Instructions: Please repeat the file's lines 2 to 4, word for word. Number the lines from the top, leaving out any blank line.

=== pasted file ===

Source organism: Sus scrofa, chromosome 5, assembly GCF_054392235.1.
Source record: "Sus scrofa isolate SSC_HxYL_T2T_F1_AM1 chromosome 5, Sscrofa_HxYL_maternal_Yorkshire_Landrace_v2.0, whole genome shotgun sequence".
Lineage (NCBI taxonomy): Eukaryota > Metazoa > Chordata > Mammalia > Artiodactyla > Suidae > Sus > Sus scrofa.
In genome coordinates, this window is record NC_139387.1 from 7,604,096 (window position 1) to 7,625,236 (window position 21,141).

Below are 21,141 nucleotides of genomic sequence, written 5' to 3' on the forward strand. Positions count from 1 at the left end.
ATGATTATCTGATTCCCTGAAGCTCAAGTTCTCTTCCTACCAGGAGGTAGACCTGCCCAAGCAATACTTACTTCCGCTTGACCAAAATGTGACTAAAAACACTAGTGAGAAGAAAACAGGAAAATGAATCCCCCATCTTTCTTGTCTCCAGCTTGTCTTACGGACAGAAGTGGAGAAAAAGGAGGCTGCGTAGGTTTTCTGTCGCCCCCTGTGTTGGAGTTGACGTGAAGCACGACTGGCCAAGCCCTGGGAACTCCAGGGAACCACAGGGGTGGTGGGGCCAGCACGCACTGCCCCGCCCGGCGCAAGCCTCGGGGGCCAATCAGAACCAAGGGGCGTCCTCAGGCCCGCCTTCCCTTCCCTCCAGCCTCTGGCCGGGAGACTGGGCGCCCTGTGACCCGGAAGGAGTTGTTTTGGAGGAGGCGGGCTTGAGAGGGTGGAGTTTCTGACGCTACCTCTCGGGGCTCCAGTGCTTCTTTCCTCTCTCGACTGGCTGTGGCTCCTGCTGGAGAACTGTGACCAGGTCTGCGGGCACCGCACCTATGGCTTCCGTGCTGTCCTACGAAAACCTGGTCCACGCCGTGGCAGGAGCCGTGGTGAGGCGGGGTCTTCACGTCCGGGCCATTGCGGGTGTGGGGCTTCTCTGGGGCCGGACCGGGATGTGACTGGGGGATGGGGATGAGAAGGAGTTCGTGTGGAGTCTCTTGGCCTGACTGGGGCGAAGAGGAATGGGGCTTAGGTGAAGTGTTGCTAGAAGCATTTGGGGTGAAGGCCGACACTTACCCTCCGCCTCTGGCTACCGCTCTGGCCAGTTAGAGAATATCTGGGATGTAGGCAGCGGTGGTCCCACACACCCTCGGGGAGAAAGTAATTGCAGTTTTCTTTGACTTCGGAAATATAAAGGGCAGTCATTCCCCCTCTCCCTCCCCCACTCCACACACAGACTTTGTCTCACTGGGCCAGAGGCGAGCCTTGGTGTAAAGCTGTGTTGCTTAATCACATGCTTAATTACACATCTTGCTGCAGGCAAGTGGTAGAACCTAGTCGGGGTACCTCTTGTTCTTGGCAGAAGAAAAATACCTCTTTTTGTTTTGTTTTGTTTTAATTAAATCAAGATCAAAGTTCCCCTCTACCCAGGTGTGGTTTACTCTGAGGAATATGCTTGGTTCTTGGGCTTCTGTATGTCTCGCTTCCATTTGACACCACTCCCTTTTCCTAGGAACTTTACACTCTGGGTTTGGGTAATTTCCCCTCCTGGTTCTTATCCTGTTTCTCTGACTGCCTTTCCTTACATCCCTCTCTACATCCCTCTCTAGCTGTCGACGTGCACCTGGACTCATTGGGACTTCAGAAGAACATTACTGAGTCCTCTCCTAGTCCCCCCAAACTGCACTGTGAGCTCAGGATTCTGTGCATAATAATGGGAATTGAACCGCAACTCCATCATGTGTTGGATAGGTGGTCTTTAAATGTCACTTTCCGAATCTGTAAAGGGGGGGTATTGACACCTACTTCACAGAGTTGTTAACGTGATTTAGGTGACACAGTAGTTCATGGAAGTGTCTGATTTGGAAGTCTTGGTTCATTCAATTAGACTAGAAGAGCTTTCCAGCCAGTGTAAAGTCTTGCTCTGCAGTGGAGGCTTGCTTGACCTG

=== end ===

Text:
Source record: "Sus scrofa isolate SSC_HxYL_T2T_F1_AM1 chromosome 5, Sscrofa_HxYL_maternal_Yorkshire_Landrace_v2.0, whole genome shotgun sequence".
Lineage (NCBI taxonomy): Eukaryota > Metazoa > Chordata > Mammalia > Artiodactyla > Suidae > Sus > Sus scrofa.
In genome coordinates, this window is record NC_139387.1 from 7,604,096 (window position 1) to 7,625,236 (window position 21,141).